Archive for June 24, 2010

News from the road

Posted: June 24, 2010 by f3technologies in F3 Technologies, FargoTube

An update from our sales team’s three-day trip to Nashville late last week: They met with several country-music producers, representatives from record labels, a video-production company, and a couple of people from a country-music television channel (there are several such channels, so your first guess may not be correct). On Wednesday, we sat down with two gals from a public-relations firm who will probably be able to open a lot more doors for us. 

Best of all, FargoTube appears to have generated some buzz: “People are starting to already know who we are before we meet them,” our business-development manager, Stephanie Miller, told me on Monday. It may have a lot to do with the affiliate agreement that we signed a couple of weeks ago with Strange Celebrity Entertainment, LLC and its business-savvy president, Kendall Bard.

Our activities in the world of country music started with a single personal connection we had in Nashville. But it’s shaping up to be a very promising market for us, and we like to think that the momentum we’re building there will allow us to crack markets even without previously existing connections.


A nice little coup for FargoTube earlier this week. We got it linked from and listed in SAGIndie’s directory of distribution companies for independent filmmakers.

You’re probably aware that the Screen Actors Guild is the primary professional resource and labor union for actors, directors, key grips, and all the other talent in the U.S. film industry. The guild launched SAG Indie in 1997 as an additional resource for the growing number of filmmakers and television producers outside the major studios or, as SAG puts it, a “gentle and loving union between the hard working thespians of the world and the passionate filmmaking mavericks who buck the system.”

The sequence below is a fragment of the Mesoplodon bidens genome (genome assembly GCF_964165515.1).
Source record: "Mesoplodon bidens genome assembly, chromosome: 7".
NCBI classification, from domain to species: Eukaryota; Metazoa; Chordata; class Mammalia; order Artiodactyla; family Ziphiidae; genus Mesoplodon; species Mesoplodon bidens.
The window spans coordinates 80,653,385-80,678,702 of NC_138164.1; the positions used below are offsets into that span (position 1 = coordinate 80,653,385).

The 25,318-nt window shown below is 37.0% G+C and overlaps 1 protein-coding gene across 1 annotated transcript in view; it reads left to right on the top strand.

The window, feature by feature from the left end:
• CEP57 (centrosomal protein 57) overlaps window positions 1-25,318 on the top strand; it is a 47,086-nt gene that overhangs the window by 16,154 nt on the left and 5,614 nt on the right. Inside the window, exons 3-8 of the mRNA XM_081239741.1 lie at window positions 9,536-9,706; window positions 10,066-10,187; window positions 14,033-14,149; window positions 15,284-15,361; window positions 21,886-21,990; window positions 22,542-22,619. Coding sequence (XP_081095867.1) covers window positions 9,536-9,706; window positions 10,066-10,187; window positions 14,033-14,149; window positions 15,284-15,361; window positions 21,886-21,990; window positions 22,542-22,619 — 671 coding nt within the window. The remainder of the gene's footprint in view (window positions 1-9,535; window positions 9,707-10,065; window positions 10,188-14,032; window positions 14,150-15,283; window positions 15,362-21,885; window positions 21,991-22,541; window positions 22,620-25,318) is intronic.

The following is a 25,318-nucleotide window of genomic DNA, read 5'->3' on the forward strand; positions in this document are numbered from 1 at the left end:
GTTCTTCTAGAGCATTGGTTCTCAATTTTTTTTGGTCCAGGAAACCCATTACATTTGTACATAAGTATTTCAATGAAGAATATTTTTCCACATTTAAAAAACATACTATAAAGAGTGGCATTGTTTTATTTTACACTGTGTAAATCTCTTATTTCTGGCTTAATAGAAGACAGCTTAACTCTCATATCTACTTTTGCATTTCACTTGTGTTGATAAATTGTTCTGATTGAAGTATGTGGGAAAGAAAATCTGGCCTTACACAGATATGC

While FargoTube is a powerful tool for any sort of video content, it’s especially important for moviemakers who don’t have access to the vast distribution networks that large integrated studios have. Independents have to put in tremendous efforts to reach viewers, including aggressive networking within the industry, and submitting their works to film festivals from Tribeca to Telluride to Toronto. Big events often lead to distribution arrangements, but mainly for the relative handful of films that are screened there.

FargoTube is an entirely different way of doing business: It allows filmmakers to promote and sell their work at the same time instead of treating one as a step to the other. It puts the artists in direct contact with viewers.

FargoTube delivers videos in “tubes” – social networks set up and customized by filmmakers and other content owners. Fans can create profiles with pictures of themselves, e-mail other fans and set up their own networks of friends within each tube.

The service is free for filmmakers, who collect a significant portion of revenue from their films on FargoTube. A tube owner can set up a preview period or trailer for a video before the viewer is prompted to purchase the entire video or sign up for a subscription.

Tubes allow multiple revenue streams. One creator might charge for each viewing, while independent studios with multiple short films or webisodes might choose to allow access on a subscription basis. Owners can also allow advertising as an additional revenue source. They can announce upcoming releases and screenings in upcoming film festivals.

In short, FargoTube is a versatile tool that can either supplant or magnify existing distribution channels and marketing tools. We’re confident that independent filmmakers will start using it in significant numbers once they see what it can do for them.